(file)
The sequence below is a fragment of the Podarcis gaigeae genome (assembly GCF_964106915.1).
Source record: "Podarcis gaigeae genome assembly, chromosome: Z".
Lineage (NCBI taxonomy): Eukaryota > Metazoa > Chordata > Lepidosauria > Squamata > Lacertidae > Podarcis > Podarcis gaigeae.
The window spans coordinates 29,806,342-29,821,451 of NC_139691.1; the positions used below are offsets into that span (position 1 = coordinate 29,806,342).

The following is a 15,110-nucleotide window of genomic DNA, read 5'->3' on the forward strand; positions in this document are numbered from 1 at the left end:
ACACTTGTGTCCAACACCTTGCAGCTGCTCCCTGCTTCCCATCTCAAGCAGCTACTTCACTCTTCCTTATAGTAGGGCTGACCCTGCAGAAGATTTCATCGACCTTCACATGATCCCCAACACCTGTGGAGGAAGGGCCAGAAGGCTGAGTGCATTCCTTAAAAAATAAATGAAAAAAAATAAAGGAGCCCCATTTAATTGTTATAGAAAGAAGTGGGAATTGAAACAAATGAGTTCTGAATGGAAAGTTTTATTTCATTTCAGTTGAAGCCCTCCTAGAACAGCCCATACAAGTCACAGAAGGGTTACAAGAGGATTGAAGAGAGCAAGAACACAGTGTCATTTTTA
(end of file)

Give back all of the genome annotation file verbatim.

The sequence below is a fragment of the Podarcis gaigeae genome (assembly GCF_964106915.1).
Source record: "Podarcis gaigeae genome assembly, chromosome: Z".
Lineage (NCBI taxonomy): Eukaryota > Metazoa > Chordata > Lepidosauria > Squamata > Lacertidae > Podarcis > Podarcis gaigeae.
The window spans coordinates 29,806,342-29,821,451 of NC_139691.1; the positions used below are offsets into that span (position 1 = coordinate 29,806,342).

The following is a 15,110-nucleotide window of genomic DNA, read 5'->3' on the forward strand; positions in this document are numbered from 1 at the left end:
ACACTTGTGTCCAACACCTTGCAGCTGCTCCCTGCTTCCCATCTCAAGCAGCTACTTCACTCTTCCTTATAGTAGGGCTGACCCTGCAGAAGATTTCATCGACCTTCACATGATCCCCAACACCTGTGGAGGAAGGGCCAGAAGGCTGAGTGCATTCCTTAAAAAATAAATGAAAAAAAATAAAGGAGCCCCATTTAATTGTTATAGAAAGAAGTGGGAATTGAAACAAATGAGTTCTGAATGGAAAGTTTTATTTCATTTCAGTTGAAGCCCTCCTAGAACAGCCCATACAAGTCACAGAAGGGTTACAAGAGGATTGAAGAGAGCAAGAACACAGTGTCATTTTTA